Rebekah - mom to Ben 03/05 and Emily 01/10, a peace educator, and a veg*n and wife to Jamie.
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#11 of 57 Old 07-25-2010, 06:42 PM
 
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I think it's pretty cruel at any age, but it must be particularly frightening for a small child. I think it's fine to be done discussing a certain issue, but there's no need to ignore a child altogether.
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#12 of 57 Old 07-25-2010, 06:57 PM
 
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I think the silent treatment in general is somewhat harsh, however, I would let my child know that I was not going to talk to them about this situation anymore but if there is something else they would like to talk about, I'd be happy to talk to them.

I also would typically put some music on at that time and if they were screaming out of control (non-sensically), try to engage in some song. That works alot in our family...turning sadness to song is magical!

I don't think I could ignore this line:
"MAMA! PAPA! I AM TALKING TO YOU ABOUT SOMETHING!" "MAMA! TALK TO MEEEEE!"
I would have to acknowledge them.

But I think a pp had a good point about being RF...if this was the case, it could make the child really uncomfortable.

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#13 of 57 Old 07-25-2010, 07:10 PM
 
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I don't think that it was cruel. You tried to talk to her about it, you asked her to stop screaming and you let her know that you weren't going to talk to her about it.

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#14 of 57 Old 07-25-2010, 07:30 PM
 
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I think it's pretty cruel at any age, but must be particularly frightening for a small child. I think it's fine to be done discussing a certain issue, but there's no need to ignore a child altogether.
yes, this is what I mean too. I don't think it is cruel to tell a whining child- I am not going to talk about this anymore, and to stick with that. But to ignore the child altogether- I think is inappropriate.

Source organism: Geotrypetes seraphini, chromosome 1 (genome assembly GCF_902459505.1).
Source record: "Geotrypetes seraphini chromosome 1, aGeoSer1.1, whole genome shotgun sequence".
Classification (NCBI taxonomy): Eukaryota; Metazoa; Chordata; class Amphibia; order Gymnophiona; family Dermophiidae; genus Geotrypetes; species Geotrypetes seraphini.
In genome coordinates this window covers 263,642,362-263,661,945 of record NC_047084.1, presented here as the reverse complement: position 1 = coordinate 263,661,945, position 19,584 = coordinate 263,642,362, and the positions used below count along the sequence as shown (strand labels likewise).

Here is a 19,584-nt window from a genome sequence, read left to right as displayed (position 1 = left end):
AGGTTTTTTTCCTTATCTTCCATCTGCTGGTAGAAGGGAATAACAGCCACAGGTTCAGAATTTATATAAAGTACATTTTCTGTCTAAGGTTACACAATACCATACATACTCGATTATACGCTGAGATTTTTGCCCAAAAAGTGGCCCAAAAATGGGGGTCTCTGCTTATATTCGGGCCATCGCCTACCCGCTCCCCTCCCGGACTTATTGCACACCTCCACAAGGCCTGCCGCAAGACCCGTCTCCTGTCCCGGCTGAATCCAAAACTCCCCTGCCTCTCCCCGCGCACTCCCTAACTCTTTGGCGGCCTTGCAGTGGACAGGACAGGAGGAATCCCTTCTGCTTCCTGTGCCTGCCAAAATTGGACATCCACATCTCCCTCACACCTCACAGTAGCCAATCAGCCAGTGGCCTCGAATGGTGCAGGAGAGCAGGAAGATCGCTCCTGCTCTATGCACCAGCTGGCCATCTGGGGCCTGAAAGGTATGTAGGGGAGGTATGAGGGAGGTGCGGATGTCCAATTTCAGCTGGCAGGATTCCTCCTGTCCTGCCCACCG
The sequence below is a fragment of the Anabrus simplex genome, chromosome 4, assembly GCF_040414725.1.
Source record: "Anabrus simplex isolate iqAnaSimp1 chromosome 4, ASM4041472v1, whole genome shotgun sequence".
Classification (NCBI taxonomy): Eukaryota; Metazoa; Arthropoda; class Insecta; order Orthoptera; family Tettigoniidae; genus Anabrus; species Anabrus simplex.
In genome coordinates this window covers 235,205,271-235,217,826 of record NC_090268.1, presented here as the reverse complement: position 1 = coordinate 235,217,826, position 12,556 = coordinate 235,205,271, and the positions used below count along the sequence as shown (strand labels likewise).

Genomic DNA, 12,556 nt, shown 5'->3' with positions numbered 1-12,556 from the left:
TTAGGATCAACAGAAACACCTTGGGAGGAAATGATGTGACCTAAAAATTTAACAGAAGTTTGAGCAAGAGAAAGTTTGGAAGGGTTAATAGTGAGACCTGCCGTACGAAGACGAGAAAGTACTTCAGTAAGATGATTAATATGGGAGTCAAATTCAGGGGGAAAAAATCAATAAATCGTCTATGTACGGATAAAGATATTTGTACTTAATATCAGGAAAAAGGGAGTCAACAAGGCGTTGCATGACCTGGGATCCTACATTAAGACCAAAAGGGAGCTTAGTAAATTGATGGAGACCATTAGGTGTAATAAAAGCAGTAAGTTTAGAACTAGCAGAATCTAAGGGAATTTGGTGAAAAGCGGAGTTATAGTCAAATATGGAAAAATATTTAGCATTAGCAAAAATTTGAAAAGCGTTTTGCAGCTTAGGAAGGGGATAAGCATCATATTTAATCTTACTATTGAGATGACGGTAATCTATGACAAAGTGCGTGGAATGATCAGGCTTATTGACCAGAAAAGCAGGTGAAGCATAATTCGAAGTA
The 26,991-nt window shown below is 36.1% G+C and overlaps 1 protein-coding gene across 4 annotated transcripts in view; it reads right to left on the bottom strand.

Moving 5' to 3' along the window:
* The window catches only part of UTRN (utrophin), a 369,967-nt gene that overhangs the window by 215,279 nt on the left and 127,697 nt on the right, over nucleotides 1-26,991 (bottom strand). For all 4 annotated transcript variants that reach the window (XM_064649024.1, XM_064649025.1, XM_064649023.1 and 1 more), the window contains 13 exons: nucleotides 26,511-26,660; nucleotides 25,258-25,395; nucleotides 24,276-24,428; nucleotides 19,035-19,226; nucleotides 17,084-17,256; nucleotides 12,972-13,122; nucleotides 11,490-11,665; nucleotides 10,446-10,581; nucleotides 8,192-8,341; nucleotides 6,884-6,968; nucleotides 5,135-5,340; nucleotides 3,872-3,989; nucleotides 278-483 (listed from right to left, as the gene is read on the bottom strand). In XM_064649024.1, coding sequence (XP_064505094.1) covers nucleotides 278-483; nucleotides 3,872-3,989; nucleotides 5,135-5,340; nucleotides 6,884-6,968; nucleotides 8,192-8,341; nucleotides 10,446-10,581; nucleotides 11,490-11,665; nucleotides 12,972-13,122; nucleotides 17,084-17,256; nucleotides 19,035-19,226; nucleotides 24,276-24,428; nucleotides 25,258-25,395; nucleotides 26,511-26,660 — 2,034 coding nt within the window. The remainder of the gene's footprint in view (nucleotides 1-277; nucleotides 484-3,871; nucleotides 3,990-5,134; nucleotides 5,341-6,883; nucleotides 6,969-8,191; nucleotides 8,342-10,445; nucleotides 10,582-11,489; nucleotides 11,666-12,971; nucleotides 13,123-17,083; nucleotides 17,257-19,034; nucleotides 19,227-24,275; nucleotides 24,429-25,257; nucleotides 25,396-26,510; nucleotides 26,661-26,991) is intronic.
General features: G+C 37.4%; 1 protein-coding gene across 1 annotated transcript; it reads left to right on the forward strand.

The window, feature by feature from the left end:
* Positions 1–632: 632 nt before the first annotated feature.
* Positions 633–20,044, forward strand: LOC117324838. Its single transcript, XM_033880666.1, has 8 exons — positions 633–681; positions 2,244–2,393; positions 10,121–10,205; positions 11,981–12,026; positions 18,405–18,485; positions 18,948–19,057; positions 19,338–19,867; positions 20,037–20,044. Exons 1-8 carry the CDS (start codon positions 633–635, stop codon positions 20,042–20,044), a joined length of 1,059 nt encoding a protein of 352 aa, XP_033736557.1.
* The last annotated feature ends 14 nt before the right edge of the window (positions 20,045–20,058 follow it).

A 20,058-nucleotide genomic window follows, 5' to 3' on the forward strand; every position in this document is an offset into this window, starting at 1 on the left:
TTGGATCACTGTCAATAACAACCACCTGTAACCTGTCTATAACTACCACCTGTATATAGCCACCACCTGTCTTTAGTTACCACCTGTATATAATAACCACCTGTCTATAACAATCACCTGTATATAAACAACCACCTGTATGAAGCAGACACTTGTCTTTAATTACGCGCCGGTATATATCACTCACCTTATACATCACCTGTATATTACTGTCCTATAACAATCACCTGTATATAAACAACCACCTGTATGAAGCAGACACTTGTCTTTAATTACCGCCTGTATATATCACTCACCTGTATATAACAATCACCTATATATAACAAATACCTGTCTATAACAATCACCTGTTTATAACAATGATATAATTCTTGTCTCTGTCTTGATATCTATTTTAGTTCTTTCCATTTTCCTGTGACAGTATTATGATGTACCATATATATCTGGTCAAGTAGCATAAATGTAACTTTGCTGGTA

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#15 of 57 Old 07-25-2010, 07:39 PM
 
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The silent treatment is an inappropriate response to a person of any age, for any reason. There is a difference between ignoring a person (cruel) and ignoring a topic (fine).
In this case I would have said, "Sweetie, I've explained why we left, I understand that you're upset. Let's talk about something else- would you like to sing a song?" If she's distracted, great. If she's not, and she continues to scream about leaving, I would just continue to repeat the above statement.
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#16 of 57 Old 07-25-2010, 07:42 PM
 
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I sometimes will hold my son's hand while we are driving, and he is very upset. And after 10 minutes or so of explanation, it is better for me to just say "Uh huh, you are very sad" and "it's ok to feel sad."

Or "I love you so much."
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#17 of 57 Old 07-25-2010, 07:43 PM
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The silent treatment is an inappropriate response to a person of any age, for any reason. There is a difference between ignoring a person (cruel) and ignoring a topic (fine).
In this case I would have said, "Sweetie, I've explained why we left, I understand that you're upset. Let's talk about something else- would you like to sing a song?" If she's distracted, great. If she's not, and she continues to scream about leaving, I would just continue to repeat the above statement.
I agree with this. The silent treatment is even worse for an extrovert who uses interacting with other people to calm down. Also a tantruming child needs a calm adult to help them deal with their overwhelming emotions.
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#18 of 57 Old 07-25-2010, 08:55 PM